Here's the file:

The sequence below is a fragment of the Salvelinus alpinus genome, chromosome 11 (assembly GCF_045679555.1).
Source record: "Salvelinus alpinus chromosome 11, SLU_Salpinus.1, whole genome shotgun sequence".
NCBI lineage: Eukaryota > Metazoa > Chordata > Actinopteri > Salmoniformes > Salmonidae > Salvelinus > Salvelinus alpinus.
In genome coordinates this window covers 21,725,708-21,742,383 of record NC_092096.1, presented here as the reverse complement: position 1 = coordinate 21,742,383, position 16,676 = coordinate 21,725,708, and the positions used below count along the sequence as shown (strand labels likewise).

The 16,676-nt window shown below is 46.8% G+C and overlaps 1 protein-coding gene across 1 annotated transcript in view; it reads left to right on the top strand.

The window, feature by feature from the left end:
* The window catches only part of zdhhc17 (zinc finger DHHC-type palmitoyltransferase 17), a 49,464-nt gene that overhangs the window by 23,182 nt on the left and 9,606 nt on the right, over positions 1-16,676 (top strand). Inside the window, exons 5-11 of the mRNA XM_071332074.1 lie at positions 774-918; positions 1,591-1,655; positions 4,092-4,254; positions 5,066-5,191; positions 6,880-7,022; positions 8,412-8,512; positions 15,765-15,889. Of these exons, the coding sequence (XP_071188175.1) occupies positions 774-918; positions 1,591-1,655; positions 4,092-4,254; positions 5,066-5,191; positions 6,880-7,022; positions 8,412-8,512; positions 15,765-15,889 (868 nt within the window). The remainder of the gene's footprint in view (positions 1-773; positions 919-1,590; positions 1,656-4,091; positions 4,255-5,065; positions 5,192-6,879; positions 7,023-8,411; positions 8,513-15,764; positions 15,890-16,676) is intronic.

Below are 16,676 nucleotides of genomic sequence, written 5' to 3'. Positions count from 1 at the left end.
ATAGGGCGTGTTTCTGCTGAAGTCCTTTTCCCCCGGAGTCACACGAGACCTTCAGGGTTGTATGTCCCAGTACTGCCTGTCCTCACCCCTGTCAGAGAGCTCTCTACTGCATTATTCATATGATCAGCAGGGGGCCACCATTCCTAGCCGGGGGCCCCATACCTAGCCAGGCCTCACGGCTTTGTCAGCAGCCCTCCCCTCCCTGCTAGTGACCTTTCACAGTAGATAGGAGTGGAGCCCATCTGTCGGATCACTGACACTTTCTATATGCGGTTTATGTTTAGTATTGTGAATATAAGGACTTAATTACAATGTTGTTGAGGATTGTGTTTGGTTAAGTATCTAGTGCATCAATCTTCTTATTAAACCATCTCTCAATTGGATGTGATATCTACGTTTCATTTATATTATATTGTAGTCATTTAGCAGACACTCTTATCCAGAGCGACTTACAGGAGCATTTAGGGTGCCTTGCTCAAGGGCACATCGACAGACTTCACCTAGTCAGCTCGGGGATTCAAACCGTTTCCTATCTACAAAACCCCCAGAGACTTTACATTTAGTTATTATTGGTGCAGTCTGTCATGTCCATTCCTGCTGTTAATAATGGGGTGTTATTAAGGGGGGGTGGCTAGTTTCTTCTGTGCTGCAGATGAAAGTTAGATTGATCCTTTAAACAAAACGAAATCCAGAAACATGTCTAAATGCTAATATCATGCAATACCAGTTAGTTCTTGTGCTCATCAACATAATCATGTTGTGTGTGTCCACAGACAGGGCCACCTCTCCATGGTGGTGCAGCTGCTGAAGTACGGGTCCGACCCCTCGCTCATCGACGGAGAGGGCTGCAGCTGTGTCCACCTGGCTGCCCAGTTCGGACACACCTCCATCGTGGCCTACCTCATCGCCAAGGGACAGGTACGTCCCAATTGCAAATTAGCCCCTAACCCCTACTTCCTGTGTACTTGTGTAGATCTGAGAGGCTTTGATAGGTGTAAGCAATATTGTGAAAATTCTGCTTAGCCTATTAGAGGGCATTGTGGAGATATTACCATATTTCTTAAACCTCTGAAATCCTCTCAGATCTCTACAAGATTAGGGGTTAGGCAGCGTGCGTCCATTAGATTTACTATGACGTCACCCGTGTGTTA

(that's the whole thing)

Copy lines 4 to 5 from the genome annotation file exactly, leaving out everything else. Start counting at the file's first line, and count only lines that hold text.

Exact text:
In genome coordinates this window covers 21,725,708-21,742,383 of record NC_092096.1, presented here as the reverse complement: position 1 = coordinate 21,742,383, position 16,676 = coordinate 21,725,708, and the positions used below count along the sequence as shown (strand labels likewise).

The 16,676-nt window shown below is 46.8% G+C and overlaps 1 protein-coding gene across 1 annotated transcript in view; it reads left to right on the top strand.